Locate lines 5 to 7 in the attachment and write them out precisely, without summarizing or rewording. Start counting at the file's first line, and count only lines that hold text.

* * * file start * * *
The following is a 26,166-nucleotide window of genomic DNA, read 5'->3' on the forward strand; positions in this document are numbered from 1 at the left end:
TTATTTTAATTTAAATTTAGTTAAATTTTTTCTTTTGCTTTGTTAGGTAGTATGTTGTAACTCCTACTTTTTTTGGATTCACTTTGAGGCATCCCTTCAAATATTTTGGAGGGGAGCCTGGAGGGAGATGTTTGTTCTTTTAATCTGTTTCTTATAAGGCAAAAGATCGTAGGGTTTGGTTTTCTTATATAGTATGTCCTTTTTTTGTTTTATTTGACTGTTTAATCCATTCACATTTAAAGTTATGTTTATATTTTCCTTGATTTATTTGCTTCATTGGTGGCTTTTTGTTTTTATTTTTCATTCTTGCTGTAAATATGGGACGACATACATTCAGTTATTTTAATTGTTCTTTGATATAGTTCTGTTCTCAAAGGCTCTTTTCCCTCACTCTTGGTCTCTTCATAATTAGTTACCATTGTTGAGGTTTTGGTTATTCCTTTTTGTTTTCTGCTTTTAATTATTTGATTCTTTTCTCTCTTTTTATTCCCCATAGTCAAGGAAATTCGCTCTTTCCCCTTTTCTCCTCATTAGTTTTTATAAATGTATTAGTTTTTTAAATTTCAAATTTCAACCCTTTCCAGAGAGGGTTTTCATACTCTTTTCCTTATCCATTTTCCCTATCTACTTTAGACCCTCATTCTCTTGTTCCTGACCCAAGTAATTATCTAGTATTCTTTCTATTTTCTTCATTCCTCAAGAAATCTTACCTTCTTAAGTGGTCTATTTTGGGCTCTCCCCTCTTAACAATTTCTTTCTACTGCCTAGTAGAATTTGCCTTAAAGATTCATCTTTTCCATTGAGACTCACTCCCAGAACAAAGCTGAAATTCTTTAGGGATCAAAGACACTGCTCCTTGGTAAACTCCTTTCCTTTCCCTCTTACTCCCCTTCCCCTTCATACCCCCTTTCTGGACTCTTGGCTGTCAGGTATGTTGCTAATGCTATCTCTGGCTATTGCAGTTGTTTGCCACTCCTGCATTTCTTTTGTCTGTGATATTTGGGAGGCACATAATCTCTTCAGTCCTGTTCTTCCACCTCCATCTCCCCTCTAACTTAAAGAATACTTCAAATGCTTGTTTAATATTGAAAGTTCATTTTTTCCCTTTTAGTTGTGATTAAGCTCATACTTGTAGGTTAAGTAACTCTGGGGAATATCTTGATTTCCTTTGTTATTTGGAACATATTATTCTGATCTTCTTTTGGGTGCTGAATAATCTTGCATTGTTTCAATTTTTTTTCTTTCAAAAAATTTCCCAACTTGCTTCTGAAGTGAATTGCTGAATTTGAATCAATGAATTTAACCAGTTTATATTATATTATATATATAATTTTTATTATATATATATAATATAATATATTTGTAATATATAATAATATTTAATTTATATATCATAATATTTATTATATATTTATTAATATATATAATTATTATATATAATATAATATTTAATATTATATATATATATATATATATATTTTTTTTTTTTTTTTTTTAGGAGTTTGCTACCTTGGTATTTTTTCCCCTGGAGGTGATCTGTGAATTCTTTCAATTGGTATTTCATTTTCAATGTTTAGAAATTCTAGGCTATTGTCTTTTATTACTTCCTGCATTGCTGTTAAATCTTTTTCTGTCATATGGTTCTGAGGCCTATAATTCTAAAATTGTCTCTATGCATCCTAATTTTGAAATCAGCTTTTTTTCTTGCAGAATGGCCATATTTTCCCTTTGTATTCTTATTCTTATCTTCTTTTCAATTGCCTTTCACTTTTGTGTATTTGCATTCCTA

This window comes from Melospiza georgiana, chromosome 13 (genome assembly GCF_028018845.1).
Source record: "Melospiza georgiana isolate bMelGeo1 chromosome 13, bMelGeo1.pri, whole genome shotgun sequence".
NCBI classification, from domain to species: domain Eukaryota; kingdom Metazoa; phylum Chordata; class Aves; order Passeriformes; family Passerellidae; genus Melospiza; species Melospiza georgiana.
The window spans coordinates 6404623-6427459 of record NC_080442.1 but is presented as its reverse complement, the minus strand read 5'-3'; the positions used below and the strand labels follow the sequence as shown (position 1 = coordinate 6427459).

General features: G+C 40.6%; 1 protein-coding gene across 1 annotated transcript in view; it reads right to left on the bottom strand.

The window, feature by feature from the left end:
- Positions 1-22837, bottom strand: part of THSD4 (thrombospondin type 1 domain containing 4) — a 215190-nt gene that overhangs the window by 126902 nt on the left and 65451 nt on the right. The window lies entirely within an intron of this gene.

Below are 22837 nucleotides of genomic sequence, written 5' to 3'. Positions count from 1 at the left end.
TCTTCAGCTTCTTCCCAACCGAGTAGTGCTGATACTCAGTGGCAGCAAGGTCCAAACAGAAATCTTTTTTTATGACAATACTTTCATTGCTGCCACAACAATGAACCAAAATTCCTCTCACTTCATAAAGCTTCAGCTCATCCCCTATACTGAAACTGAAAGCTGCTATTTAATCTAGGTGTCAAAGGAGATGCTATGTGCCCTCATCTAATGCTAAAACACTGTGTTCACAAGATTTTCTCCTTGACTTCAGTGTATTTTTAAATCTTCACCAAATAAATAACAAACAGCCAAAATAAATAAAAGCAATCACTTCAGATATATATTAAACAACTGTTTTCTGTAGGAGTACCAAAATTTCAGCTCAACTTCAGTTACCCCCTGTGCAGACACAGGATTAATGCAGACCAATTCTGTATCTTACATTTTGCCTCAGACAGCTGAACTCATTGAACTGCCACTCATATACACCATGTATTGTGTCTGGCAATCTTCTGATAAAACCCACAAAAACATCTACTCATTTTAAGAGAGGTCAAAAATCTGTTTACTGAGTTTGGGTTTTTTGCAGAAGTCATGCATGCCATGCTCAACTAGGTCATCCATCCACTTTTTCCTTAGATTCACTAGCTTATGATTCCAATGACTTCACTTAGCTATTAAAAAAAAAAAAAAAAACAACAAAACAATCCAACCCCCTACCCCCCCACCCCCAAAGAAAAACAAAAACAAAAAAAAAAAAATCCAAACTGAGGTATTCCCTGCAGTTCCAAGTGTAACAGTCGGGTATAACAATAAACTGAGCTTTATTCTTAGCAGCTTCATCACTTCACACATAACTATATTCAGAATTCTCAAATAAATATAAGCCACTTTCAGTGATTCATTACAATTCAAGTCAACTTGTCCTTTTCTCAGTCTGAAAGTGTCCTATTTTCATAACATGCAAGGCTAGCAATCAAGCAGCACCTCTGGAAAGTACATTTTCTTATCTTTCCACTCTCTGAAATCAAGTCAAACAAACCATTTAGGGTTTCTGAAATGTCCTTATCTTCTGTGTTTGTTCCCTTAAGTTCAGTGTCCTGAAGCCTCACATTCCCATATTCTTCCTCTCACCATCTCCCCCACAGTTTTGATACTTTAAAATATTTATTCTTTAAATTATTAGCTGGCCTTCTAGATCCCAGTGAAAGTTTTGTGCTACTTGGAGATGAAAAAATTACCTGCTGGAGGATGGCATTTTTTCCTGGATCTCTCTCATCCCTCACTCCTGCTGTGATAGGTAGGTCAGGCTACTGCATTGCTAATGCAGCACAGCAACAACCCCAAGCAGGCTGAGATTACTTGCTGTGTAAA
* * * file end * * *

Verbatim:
NCBI classification, from domain to species: domain Eukaryota; kingdom Metazoa; phylum Chordata; class Aves; order Passeriformes; family Passerellidae; genus Melospiza; species Melospiza georgiana.
The window spans coordinates 6404623-6427459 of record NC_080442.1 but is presented as its reverse complement, the minus strand read 5'-3'; the positions used below and the strand labels follow the sequence as shown (position 1 = coordinate 6427459).

General features: G+C 40.6%; 1 protein-coding gene across 1 annotated transcript in view; it reads right to left on the bottom strand.